Alabama has 67 sheriffs -- elected law-enforcement officers who police unincorporated townships where they answer only to voters, not city governments -- and 9 out of ten of the sheriffs who lost their 2018 elections have been accused by their successors of engaging in fraud, waste and destruction of public property before leaving office.
This is apparently something of a tradition in Alabama (Propublica's Connor Sheets calls it "vindictive hazing") and while some of the accusations are more prankish (removing the labels from all the sheriffs' keys and jumbling them in a big pile), others are dangerous (destroying all the food earmarked for prisoners) or outright criminal (making off with tens of thousands of dollars from the sheriff's "discretionary fund).
Alarmingly, some of the sheriffs accused of these crimes have gone on to work in nearby sheriffs' departments.
Here's a selection of the activities that the nine sheriffs have been accused of:
* Former Marshall County Sheriff J. Scott Walls is accused of drilling holes in the department's mobile phones and computer hard-drives
* Walls is also accused of spending the sheriff's discretionary fund dry by ordering more than 20,000 rolls of toilet paper, 10 drums of dishwashing soap and hundreds of boxes of garbage bags
* Walls's successor says that Walls forced an inmate to put 40lbs of rice -- intended for prisoners' meals -- down a garbage disposal (this also broke the garbage disposal)
* Walls wired $80,000 from the sheriff's general fund to his personal bank accounts during his tenure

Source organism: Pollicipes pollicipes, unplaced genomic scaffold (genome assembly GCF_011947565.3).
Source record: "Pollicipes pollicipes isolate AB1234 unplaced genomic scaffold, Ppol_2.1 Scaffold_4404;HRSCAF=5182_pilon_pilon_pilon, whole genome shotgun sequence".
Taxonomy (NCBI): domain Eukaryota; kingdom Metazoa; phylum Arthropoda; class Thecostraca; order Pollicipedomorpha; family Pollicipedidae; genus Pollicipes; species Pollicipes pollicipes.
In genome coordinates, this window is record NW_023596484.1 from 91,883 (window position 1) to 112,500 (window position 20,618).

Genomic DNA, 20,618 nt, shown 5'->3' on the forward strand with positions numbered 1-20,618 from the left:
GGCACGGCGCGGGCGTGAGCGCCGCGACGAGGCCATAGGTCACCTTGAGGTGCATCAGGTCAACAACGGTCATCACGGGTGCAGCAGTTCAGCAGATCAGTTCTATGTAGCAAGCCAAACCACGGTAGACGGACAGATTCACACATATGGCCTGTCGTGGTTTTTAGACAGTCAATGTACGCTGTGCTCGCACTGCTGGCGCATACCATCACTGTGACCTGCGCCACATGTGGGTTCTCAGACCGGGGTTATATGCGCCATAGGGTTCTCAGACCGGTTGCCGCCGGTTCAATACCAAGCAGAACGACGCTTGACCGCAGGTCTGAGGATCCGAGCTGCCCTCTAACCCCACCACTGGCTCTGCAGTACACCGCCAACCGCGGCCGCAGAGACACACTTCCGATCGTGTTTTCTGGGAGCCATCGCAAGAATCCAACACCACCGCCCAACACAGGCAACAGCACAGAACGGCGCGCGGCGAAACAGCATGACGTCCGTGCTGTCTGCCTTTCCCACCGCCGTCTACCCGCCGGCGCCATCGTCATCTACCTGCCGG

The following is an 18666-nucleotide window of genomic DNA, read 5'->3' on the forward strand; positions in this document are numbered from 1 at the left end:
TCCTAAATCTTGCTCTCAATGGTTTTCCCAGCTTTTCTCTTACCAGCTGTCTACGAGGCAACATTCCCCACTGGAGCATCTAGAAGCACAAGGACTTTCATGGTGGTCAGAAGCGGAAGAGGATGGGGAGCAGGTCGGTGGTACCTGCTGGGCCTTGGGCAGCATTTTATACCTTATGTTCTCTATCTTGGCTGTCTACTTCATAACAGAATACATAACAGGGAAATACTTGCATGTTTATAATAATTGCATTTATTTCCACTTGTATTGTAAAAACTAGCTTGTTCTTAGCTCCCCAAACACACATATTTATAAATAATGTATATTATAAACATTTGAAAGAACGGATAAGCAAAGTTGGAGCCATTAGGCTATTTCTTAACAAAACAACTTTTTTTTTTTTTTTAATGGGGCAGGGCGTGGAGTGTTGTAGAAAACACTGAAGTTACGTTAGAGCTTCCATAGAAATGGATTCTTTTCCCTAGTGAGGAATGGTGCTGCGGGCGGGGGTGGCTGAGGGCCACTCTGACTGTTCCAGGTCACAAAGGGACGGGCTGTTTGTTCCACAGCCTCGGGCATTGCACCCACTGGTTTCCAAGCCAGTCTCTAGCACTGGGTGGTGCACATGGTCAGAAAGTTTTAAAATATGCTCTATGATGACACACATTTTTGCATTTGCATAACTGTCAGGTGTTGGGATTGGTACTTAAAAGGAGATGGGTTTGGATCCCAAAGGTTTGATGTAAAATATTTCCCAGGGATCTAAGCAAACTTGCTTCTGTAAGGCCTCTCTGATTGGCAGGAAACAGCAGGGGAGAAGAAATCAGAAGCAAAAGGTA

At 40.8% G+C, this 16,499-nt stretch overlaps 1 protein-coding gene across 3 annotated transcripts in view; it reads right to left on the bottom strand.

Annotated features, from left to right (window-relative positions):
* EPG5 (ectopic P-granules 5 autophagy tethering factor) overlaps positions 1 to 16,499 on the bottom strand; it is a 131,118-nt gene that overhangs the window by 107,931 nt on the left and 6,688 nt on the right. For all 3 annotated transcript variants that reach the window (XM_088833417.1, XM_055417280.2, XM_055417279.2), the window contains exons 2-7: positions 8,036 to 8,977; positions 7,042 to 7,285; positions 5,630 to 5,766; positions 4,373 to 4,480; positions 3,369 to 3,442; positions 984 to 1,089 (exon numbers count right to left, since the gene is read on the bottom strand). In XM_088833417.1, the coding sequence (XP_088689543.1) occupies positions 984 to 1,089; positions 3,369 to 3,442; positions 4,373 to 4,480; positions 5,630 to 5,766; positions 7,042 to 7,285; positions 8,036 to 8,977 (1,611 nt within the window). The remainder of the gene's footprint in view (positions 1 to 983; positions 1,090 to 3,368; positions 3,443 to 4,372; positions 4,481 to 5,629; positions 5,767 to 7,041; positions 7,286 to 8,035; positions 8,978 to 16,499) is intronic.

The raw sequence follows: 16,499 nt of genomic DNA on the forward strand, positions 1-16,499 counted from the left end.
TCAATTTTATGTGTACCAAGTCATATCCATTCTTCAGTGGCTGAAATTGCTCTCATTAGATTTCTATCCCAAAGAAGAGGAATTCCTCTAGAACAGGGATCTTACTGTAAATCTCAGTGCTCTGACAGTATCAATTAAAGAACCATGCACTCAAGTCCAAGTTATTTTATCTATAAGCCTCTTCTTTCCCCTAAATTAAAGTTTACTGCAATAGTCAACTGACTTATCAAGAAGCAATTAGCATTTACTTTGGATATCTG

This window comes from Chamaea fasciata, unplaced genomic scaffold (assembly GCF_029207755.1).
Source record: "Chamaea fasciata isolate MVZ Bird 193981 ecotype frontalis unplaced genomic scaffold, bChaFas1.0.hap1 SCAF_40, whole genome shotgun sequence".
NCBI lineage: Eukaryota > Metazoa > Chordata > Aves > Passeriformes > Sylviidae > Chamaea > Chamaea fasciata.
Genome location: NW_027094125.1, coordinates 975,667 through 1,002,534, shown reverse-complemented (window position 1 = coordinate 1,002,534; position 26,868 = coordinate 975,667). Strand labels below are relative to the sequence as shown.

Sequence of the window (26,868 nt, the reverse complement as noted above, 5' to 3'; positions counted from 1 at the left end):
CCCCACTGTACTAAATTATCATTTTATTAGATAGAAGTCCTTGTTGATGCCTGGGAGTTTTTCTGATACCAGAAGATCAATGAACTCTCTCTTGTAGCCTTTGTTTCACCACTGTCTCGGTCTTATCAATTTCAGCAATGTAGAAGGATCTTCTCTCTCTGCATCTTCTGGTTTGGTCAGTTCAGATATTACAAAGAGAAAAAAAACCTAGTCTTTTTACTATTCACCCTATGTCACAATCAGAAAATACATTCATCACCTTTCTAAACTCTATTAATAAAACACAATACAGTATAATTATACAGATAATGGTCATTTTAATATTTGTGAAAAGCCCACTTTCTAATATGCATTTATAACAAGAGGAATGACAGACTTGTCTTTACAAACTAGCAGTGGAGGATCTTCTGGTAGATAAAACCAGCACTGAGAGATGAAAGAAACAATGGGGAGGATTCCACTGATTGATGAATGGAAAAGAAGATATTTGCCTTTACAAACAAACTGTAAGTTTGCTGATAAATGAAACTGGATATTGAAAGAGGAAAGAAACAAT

* Former Etowah County Sheriff Todd Entrekin (who pocketed $750k earmarked for prisoners' meals and built himself a beach house, claiming that he was allowed to do so under a Prohibition-era law, prompting the Alabama legislature to pass new laws banning the practice) subsequently wrote himself $269,184 worth of checks from sheriff’s office account
* Former Barbour County Sheriff Leroy Upshaw ended the handgun licensing and work-release programs (which raise fund the sheriff's discretionary fund) after his election loss, leaving the department effective broke (Upshaw now works for the sheriff in neighboring Russell County)
* Former Covington County Sheriff Dennis Meeks spent $6,200 in public money on "coloring books, Frisbees, pencils and other promotional items emblazoned with his name"; and bought each of his deputies sidearms that used different type of ammo
* After former Walker County Sheriff Jim Underwood lost his election, he spent $126,000 of the sheriff's discretionary fund in his three remaining months, more than he had spent in the previous 10 months -- blowing the cash on $9,000 worth of black rubber gloves (at $70/box -- the same gloves cost $10/box online), and a $13k dishwasher that can be bought for $10k
Propublica's Sheets notes that "All the former sheriffs who responded to a reporter’s inquiries denied wrongdoing, often insulting their successor or providing a counternarrative aimed at disproving the claims."
Aaron Littman, staff attorney at the Southern Center for Human Rights, an Atlanta-based nonprofit civil rights law firm that advocates for criminal justice reform in Alabama and has sued sheriffs across the state for financial records, said in a statement that sheriffs “are not feudal kings” and need to be held accountable.
“These allegations, along with a long track record of sheriffs misappropriating jail food funds, make clear that increased transparency and aggressive oversight is necessary,” he said.
Today, five months after he became Marshall County’s top law enforcement officer, Sims is still trying to sort out the finances of the office he won.
Between December 2017 and August 2018, more than $81,000 worth of wire transfers were made from the Marshall County Sheriff’s Office’s general fund into one of Walls’ personal bank accounts, according to internal sheriff’s office records and interviews with two sheriff’s office employees who reviewed the documents.
Wasted Funds, Destroyed Property: How Sheriffs Undermined Their Successors After Losing Reelection [Connor Sheets/Propublica]
(Image: Anthony Easton, CC-BY)